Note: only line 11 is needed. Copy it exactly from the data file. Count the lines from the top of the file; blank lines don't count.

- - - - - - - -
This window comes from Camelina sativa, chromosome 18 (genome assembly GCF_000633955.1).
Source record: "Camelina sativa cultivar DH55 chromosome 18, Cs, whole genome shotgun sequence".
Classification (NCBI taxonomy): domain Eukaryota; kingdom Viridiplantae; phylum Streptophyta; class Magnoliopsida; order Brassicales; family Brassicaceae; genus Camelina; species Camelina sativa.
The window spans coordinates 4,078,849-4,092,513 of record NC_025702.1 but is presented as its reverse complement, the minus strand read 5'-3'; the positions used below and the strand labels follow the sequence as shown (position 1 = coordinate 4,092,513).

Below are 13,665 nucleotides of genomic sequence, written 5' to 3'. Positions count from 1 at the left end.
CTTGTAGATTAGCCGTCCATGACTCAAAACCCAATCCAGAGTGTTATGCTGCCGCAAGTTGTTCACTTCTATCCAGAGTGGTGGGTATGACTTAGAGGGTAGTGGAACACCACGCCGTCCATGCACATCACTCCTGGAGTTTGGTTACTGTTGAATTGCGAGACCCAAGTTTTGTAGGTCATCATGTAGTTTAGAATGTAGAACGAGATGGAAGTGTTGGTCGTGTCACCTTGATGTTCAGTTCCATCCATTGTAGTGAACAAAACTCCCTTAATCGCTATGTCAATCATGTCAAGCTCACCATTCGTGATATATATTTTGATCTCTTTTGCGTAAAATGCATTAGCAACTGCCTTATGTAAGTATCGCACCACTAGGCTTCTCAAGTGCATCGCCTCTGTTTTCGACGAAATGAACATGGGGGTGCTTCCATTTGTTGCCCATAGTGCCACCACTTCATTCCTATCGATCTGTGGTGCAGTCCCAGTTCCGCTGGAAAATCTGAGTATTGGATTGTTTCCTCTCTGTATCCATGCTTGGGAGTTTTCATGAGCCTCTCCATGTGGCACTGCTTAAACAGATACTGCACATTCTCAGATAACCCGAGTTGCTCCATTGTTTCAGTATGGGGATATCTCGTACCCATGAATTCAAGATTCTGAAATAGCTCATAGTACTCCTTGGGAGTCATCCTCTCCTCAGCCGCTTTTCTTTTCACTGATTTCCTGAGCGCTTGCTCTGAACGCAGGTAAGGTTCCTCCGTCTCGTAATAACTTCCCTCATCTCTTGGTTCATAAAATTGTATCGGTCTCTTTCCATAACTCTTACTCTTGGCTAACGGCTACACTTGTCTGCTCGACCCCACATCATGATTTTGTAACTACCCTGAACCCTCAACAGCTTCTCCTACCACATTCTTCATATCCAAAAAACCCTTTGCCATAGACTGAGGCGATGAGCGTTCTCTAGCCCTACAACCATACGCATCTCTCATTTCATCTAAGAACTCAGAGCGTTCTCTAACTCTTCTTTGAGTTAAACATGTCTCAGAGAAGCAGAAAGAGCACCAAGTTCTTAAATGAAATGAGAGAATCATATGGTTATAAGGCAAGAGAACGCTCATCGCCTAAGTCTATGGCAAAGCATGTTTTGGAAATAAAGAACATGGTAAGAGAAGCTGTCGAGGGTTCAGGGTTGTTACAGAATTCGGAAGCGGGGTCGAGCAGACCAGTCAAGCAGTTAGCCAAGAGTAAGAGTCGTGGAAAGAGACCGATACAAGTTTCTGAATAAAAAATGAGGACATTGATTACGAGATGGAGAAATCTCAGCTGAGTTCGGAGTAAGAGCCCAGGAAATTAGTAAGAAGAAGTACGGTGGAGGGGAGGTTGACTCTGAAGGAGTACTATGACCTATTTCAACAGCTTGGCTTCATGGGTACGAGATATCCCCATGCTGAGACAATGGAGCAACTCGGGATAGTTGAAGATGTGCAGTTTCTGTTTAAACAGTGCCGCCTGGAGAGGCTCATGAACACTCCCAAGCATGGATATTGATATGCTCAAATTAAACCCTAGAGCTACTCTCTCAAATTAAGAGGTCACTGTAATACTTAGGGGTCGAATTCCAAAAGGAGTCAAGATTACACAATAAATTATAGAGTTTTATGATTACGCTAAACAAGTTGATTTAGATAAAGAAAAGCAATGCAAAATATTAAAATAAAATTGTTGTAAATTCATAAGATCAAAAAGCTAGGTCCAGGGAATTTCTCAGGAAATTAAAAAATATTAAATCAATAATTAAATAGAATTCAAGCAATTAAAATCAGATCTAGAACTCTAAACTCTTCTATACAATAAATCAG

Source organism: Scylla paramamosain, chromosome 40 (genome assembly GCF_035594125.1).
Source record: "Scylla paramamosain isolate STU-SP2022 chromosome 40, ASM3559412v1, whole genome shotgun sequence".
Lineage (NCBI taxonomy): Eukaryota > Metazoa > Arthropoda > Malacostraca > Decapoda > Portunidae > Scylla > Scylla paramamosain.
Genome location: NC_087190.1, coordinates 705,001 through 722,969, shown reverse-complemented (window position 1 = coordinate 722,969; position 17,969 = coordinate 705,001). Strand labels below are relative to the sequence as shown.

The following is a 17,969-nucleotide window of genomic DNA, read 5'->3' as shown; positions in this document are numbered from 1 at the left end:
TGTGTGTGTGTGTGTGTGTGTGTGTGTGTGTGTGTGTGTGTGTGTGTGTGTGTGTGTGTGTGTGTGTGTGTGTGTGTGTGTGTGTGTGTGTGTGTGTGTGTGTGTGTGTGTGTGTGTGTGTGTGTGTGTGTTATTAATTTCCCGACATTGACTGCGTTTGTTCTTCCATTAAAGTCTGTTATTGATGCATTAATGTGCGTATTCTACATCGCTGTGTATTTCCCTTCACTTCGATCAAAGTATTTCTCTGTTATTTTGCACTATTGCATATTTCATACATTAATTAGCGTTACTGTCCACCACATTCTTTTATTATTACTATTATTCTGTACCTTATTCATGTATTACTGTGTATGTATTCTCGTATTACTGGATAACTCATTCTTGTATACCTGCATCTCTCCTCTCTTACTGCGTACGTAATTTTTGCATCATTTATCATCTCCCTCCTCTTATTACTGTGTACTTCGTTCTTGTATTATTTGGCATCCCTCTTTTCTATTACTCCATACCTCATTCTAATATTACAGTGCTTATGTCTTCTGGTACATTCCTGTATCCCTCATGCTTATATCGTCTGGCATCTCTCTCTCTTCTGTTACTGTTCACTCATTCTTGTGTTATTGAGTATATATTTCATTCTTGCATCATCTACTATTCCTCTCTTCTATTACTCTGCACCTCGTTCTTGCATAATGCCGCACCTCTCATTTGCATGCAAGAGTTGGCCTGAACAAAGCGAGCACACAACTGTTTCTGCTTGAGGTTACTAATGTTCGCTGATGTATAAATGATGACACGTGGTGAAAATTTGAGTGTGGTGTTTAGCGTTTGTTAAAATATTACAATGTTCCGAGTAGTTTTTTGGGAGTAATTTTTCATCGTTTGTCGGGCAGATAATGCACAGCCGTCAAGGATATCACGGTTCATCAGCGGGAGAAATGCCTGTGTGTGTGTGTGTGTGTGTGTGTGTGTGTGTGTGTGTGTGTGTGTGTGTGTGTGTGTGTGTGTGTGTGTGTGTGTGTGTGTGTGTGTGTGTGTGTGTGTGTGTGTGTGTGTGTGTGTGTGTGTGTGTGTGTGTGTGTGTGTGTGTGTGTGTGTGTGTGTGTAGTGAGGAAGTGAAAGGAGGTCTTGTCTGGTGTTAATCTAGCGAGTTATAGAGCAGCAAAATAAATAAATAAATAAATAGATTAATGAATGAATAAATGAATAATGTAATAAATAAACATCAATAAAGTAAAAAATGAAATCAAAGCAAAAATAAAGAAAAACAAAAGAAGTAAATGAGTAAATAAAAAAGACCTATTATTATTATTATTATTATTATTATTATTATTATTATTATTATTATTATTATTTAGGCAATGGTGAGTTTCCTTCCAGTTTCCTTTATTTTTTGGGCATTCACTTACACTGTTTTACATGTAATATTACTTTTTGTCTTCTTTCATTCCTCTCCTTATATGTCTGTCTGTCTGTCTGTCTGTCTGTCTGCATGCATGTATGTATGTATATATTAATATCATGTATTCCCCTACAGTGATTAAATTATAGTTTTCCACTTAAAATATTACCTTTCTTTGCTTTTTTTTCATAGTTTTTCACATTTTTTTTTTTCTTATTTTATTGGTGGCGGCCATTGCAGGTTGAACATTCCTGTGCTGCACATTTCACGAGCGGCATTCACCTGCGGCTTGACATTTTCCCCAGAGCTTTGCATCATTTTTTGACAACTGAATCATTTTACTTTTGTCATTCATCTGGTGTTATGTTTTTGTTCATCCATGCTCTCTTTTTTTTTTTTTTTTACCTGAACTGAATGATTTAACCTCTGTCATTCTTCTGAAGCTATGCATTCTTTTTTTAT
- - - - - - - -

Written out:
The following is a 17,969-nucleotide window of genomic DNA, read 5'->3' as shown; positions in this document are numbered from 1 at the left end: